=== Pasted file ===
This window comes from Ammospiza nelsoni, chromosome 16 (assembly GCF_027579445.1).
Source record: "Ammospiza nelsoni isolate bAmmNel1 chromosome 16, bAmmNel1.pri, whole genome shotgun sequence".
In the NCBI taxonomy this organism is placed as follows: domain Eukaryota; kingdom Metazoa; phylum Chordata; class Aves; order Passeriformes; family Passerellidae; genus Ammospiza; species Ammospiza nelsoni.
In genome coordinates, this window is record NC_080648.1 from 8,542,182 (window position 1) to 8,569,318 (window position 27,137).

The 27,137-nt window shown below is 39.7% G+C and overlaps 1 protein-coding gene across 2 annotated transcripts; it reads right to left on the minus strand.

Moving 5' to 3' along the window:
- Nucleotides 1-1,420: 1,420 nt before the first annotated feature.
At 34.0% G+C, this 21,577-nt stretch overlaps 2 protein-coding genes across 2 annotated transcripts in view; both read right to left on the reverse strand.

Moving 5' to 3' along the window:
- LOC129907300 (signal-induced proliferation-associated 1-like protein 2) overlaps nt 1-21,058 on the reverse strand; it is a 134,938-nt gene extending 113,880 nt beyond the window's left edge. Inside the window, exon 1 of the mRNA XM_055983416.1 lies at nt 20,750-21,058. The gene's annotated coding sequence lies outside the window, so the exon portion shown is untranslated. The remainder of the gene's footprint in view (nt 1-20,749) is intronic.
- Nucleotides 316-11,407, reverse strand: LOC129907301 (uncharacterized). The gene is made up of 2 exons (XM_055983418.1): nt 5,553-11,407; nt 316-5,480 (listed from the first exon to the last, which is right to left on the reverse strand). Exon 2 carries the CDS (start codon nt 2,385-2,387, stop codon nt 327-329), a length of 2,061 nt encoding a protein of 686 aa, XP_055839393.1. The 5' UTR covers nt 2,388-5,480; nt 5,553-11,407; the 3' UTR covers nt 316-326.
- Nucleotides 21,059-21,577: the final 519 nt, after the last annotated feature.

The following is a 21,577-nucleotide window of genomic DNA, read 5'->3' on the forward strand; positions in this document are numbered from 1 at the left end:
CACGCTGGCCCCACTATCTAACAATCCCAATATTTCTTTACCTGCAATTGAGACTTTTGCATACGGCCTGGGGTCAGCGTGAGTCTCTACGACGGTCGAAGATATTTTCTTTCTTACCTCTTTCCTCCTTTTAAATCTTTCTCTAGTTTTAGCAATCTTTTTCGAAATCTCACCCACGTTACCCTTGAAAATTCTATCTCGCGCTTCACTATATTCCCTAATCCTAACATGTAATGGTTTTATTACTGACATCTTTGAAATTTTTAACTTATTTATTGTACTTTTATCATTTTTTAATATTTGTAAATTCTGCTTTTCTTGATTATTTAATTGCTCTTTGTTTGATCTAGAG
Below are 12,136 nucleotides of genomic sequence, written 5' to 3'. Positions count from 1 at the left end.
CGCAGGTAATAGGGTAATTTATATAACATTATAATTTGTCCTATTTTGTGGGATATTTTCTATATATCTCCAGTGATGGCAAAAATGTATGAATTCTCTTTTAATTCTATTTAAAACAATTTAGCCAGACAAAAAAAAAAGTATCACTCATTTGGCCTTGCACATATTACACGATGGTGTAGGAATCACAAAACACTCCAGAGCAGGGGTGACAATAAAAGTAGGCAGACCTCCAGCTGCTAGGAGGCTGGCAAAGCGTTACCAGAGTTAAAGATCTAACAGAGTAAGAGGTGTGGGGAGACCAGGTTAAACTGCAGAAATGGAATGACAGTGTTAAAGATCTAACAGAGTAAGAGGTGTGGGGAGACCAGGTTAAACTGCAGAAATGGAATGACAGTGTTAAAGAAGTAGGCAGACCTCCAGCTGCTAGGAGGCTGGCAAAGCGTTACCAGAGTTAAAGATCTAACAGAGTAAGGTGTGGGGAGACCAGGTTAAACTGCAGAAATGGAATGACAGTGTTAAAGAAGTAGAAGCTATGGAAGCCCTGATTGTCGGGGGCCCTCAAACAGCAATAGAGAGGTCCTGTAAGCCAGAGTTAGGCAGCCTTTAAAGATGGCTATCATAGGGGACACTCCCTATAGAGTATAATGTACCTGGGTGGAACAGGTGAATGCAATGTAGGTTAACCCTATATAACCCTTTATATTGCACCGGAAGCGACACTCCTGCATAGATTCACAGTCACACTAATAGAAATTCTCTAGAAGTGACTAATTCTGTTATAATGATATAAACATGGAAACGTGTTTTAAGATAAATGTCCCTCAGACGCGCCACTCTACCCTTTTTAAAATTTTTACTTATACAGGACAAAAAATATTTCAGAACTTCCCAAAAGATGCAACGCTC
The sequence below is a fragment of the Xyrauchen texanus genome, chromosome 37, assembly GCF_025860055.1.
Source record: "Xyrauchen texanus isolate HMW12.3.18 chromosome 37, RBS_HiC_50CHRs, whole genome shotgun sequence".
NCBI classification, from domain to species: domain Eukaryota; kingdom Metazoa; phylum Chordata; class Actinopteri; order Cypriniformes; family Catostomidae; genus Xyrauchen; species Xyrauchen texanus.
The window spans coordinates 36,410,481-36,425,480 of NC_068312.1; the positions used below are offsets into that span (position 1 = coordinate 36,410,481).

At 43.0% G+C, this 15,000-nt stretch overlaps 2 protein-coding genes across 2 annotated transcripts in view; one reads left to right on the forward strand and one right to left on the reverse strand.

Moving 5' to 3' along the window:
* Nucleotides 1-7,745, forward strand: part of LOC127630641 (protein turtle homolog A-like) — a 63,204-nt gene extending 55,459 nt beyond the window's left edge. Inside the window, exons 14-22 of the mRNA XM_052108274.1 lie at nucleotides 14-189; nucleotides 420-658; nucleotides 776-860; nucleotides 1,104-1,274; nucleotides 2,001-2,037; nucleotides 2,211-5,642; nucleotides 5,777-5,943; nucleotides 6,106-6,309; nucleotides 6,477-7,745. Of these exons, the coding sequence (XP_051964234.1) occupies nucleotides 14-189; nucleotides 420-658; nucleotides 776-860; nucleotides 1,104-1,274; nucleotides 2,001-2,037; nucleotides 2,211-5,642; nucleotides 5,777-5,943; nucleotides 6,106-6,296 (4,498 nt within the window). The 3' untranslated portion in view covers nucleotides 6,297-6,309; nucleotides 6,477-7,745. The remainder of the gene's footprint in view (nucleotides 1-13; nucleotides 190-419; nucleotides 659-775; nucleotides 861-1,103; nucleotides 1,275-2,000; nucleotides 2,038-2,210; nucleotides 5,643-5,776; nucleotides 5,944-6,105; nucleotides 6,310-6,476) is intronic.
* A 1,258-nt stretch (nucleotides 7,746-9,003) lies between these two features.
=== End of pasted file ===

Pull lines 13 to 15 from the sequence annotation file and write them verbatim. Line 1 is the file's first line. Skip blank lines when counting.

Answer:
The following is a 21,577-nucleotide window of genomic DNA, read 5'->3' on the forward strand; positions in this document are numbered from 1 at the left end:
CACGCTGGCCCCACTATCTAACAATCCCAATATTTCTTTACCTGCAATTGAGACTTTTGCATACGGCCTGGGGTCAGCGTGAGTCTCTACGACGGTCGAAGATATTTTCTTTCTTACCTCTTTCCTCCTTTTAAATCTTTCTCTAGTTTTAGCAATCTTTTTCGAAATCTCACCCACGTTACCCTTGAAAATTCTATCTCGCGCTTCACTATATTCCCTAATCCTAACATGTAATGGTTTTATTACTGACATCTTTGAAATTTTTAACTTATTTATTGTACTTTTATCATTTTTTAATATTTGTAAATTCTGCTTTTCTTGATTATTTAATTGCTCTTTGTTTGATCTAGAG
Below are 12,136 nucleotides of genomic sequence, written 5' to 3'. Positions count from 1 at the left end.